Is the number of concussions growing? “Probably yes,” he says. “First the definition and our understanding have changed and secondly there are more people playing sports and more safety features in cars. For instance, I was knocked out by an airbag. Prior to airbags, I could have had a more serious injury.”
The TBI specialist recounts the story of a college wrestler who had had three concussions, wanted to go to medical school, but was having cognitive problems and extreme fatigue two to three years following his injuries. “He came to me for help. I told him initially to limit his classes and sent him for cognitive testing. I put him on a neurostimulant, Concerta, for his persistent attention difficulties and fatigue, and he improved,” he says. “And, by the way, he did make it into medical school.”
“There is a lot of art to this. Everyone’s brain is different,” he explains. “There’s so much that goes into managing TBI — you can’t use a cookie-cutter approach. It takes experience.”
Part of what Yonclas, who is also an assistant professor of surgery at NJMS, has learned on the job is that “reassuring patients early on that they will get better and educating them right away about the symptoms and the importance of cognitive rest are critical parts of the treatment. Otherwise, anxiety may set in and hold people back from healing,” he says.
“Even mild head injuries can be devastating to someone’s life,” he states.
Where would you be assured of getting the level of experience needed to address the complexities of treating concussion? At a concussion clinic, of course.
This one will be located at Kessler Institute for Rehabilitation in West Orange, NJ, one of U.S. News and World Report’s Top 10 rehabilitation hospitals in the nation, and part of the NJMS Physical Medicine and Rehabilitation residency program. The clinic will primarily care for athletes.
Neil Jasey, MD, the clinical chief of TBI at Kessler, will head up the clinic with Yonclas. “Many people say, ‘It’s just a concussion.’ They write it off. But it’s a brain injury and it needs to be taken seriously,” Jasey emphasizes.
While dizziness, loss of balance and confusion may come on right away after a concussion, and then resolve, these symptoms are often followed later by headaches, blurry vision, nausea and vomiting, and sleep and concentration problems, he explains. A CAT scan rarely shows effects of concussion. “You know — you can take a picture of a telephone, but it doesn’t tell you if it works,” he comments.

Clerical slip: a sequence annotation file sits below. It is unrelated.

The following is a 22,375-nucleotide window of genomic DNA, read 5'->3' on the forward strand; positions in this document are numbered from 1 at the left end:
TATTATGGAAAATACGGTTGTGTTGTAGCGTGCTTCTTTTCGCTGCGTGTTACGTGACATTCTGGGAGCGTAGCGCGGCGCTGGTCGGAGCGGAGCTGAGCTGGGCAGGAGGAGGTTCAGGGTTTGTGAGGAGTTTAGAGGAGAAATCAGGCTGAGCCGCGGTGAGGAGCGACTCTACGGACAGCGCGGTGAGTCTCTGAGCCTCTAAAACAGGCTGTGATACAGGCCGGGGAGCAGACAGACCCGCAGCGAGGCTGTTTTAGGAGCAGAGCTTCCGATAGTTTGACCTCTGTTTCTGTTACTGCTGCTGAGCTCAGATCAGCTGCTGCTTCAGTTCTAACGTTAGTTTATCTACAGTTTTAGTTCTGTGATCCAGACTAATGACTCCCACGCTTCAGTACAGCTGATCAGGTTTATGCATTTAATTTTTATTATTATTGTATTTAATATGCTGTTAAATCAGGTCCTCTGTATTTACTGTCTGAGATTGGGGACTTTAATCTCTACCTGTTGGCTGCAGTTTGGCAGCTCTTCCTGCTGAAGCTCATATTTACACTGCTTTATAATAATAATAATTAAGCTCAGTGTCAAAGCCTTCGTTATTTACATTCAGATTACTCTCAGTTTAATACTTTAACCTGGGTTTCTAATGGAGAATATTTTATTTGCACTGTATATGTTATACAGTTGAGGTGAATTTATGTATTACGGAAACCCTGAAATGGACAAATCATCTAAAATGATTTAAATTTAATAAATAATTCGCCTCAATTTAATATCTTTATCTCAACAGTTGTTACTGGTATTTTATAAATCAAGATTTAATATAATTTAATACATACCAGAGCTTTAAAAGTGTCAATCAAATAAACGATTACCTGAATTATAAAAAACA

There are new, less complex guidelines, Jasey explains, that no longer rely on loss of consciousness or grading the concussion’s seriousness. “It’s simple. If you have a concussion, you’re out of the game. When you’re symptom-free, you return to cardiovascular training. If the symptoms don’t come back, you move on to drills. If the symptoms don’t return, you can play.”
Athletic trainers are often more well-versed in this than physicians, states Jasey, and they know when a specialist is needed. At the concussion clinic, an outpatient service, patients will be cared for by a TBI specialist, as well as a neuropsychologist, an occupational therapist and a physical therapist, as needed.
“The vast majority will fully recover with physical and cognitive rest. I tell them even to avoid video games, and school tests, and also to avoid social situations with a lot of people. The injured brain just can not multitask,” he explains.
He also points to the NFL data showing that a long history of multiple concussions can cause early onset dementia. “This is why it’s so important to take care of TBI right away,” he says.
Jasey observes that if high school athletes see professionals go back into the game after a concussion, they think they can do the same. “Everyone judges themselves against the NFL and the NFL kept debunking the concussion studies. There was a lot of controversy.” That controversy seems to be over.
Head trauma patients who are hospitalized at Kessler are those with moderate to severe TBI. They come from all over the country, and even from other countries, after they have been stabilized in their local hospitals, remaining at Kessler from a couple of weeks to a couple of months. Jasey and the team treat 15 to 18 such patients there at any given time. Their injuries range from gun shot wounds to serious trauma from a car accident to severe strokes. Some patients experienced brain injuries years ago and have lingering symptoms, such as sleep problems and an inability to concentrate. He also sees a lot of repeat injuries.
“Our goal is to make patients as functional as possible. When the TBI is really severe, we try what we can to wake up the brain,” he says. Although there is little in the conventional medical arsenal for severe TBI, Jasey says the team follows an aggressive approach, using off-label drugs along with stimulants and neutraceuticals such as co-enzyme Q-10, the B vitamins and fatty acids, and an acne antibiotic that reduces swelling in the brain. “We borrow from different sources — stroke, Alzheimer’s. We work with a multitude of stimulants and have had some successes.”
What he doesn’t see much of are concussion patients right after their injury “when we could treat it properly,” he states. He hopes the opening of their clinic, devoted to concussion treatment, will remedy that.
“What we want athletic trainers and other docs to know is that we need to see these athletes directly following the injury,” Jasey says, “the sooner, the better. That’s when we can really have an impact.”
Both Peter Yonclas and Neil Jasey are NJMS graduates and completed
residencies in the NJMS Department of Physical Medicine and Rehabilitation.